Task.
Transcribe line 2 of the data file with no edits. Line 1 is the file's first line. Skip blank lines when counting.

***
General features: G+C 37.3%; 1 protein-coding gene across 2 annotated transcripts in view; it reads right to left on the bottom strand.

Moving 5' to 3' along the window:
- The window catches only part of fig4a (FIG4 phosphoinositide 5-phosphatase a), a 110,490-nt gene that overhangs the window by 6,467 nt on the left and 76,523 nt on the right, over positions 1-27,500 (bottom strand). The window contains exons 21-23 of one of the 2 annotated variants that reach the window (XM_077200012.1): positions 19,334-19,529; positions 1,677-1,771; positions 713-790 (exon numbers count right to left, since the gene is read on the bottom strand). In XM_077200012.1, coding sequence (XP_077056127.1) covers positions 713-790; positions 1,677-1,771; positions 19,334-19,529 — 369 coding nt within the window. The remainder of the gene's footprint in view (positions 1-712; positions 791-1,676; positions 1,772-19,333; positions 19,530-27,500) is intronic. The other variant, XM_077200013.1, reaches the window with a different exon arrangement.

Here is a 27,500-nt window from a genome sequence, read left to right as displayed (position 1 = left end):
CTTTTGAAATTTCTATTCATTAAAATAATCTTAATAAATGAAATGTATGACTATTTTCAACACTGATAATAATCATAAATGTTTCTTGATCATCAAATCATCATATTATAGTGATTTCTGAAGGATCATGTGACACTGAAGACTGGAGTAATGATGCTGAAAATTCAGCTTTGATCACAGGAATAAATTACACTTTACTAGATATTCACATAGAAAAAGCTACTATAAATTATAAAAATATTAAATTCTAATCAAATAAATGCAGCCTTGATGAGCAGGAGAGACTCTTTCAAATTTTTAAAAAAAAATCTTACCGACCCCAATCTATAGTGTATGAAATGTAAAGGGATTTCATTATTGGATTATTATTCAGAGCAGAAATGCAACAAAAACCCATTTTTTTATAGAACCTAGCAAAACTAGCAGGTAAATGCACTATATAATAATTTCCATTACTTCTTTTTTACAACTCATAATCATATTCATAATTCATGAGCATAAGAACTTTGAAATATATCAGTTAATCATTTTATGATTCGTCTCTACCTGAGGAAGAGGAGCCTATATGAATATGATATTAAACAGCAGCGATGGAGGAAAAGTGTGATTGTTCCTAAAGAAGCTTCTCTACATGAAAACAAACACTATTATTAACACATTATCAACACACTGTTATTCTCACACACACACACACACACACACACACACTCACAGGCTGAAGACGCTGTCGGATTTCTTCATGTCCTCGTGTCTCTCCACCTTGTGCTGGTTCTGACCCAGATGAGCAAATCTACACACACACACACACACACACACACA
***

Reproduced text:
Moving 5' to 3' along the window: